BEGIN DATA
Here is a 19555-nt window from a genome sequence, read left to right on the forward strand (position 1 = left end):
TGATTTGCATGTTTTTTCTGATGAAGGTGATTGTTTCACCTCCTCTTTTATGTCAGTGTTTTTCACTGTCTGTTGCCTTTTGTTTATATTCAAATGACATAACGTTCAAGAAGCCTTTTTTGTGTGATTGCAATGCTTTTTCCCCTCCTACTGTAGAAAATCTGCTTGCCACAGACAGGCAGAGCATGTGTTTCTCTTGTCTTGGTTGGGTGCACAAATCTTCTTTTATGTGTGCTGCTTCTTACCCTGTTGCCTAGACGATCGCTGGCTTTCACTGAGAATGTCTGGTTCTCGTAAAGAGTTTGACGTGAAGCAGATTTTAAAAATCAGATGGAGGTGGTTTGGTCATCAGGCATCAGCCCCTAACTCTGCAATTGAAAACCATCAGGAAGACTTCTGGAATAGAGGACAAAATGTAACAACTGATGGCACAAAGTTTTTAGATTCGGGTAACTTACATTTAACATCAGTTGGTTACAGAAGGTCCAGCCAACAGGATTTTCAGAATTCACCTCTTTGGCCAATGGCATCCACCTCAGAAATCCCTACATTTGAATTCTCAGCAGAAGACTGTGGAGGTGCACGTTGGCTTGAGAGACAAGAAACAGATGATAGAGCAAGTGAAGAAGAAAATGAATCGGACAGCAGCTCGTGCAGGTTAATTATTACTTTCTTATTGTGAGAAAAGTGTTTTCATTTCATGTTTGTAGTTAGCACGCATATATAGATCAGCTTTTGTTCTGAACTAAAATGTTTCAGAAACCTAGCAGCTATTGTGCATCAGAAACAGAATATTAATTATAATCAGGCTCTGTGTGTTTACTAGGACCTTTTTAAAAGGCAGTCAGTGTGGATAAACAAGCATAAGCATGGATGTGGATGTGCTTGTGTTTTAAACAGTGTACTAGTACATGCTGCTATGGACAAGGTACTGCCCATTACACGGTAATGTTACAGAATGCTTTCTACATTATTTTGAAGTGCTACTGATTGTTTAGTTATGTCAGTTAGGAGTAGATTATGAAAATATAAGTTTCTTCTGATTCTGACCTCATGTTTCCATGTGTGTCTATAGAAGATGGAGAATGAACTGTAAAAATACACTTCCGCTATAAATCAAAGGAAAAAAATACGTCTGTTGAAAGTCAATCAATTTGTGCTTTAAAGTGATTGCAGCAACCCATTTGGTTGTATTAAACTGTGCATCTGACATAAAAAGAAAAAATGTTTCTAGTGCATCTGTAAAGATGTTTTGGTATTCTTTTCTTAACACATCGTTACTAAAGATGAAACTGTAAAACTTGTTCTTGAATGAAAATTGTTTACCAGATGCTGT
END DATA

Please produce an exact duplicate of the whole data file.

Here is a 19555-nt window from a genome sequence, read left to right on the forward strand (position 1 = left end):
TGATTTGCATGTTTTTTCTGATGAAGGTGATTGTTTCACCTCCTCTTTTATGTCAGTGTTTTTCACTGTCTGTTGCCTTTTGTTTATATTCAAATGACATAACGTTCAAGAAGCCTTTTTTGTGTGATTGCAATGCTTTTTCCCCTCCTACTGTAGAAAATCTGCTTGCCACAGACAGGCAGAGCATGTGTTTCTCTTGTCTTGGTTGGGTGCACAAATCTTCTTTTATGTGTGCTGCTTCTTACCCTGTTGCCTAGACGATCGCTGGCTTTCACTGAGAATGTCTGGTTCTCGTAAAGAGTTTGACGTGAAGCAGATTTTAAAAATCAGATGGAGGTGGTTTGGTCATCAGGCATCAGCCCCTAACTCTGCAATTGAAAACCATCAGGAAGACTTCTGGAATAGAGGACAAAATGTAACAACTGATGGCACAAAGTTTTTAGATTCGGGTAACTTACATTTAACATCAGTTGGTTACAGAAGGTCCAGCCAACAGGATTTTCAGAATTCACCTCTTTGGCCAATGGCATCCACCTCAGAAATCCCTACATTTGAATTCTCAGCAGAAGACTGTGGAGGTGCACGTTGGCTTGAGAGACAAGAAACAGATGATAGAGCAAGTGAAGAAGAAAATGAATCGGACAGCAGCTCGTGCAGGTTAATTATTACTTTCTTATTGTGAGAAAAGTGTTTTCATTTCATGTTTGTAGTTAGCACGCATATATAGATCAGCTTTTGTTCTGAACTAAAATGTTTCAGAAACCTAGCAGCTATTGTGCATCAGAAACAGAATATTAATTATAATCAGGCTCTGTGTGTTTACTAGGACCTTTTTAAAAGGCAGTCAGTGTGGATAAACAAGCATAAGCATGGATGTGGATGTGCTTGTGTTTTAAACAGTGTACTAGTACATGCTGCTATGGACAAGGTACTGCCCATTACACGGTAATGTTACAGAATGCTTTCTACATTATTTTGAAGTGCTACTGATTGTTTAGTTATGTCAGTTAGGAGTAGATTATGAAAATATAAGTTTCTTCTGATTCTGACCTCATGTTTCCATGTGTGTCTATAGAAGATGGAGAATGAACTGTAAAAATACACTTCCGCTATAAATCAAAGGAAAAAAATACGTCTGTTGAAAGTCAATCAATTTGTGCTTTAAAGTGATTGCAGCAACCCATTTGGTTGTATTAAACTGTGCATCTGACATAAAAAGAAAAAATGTTTCTAGTGCATCTGTAAAGATGTTTTGGTATTCTTTTCTTAACACATCGTTACTAAAGATGAAACTGTAAAACTTGTTCTTGAATGAAAATTGTTTACCAGATGCTGT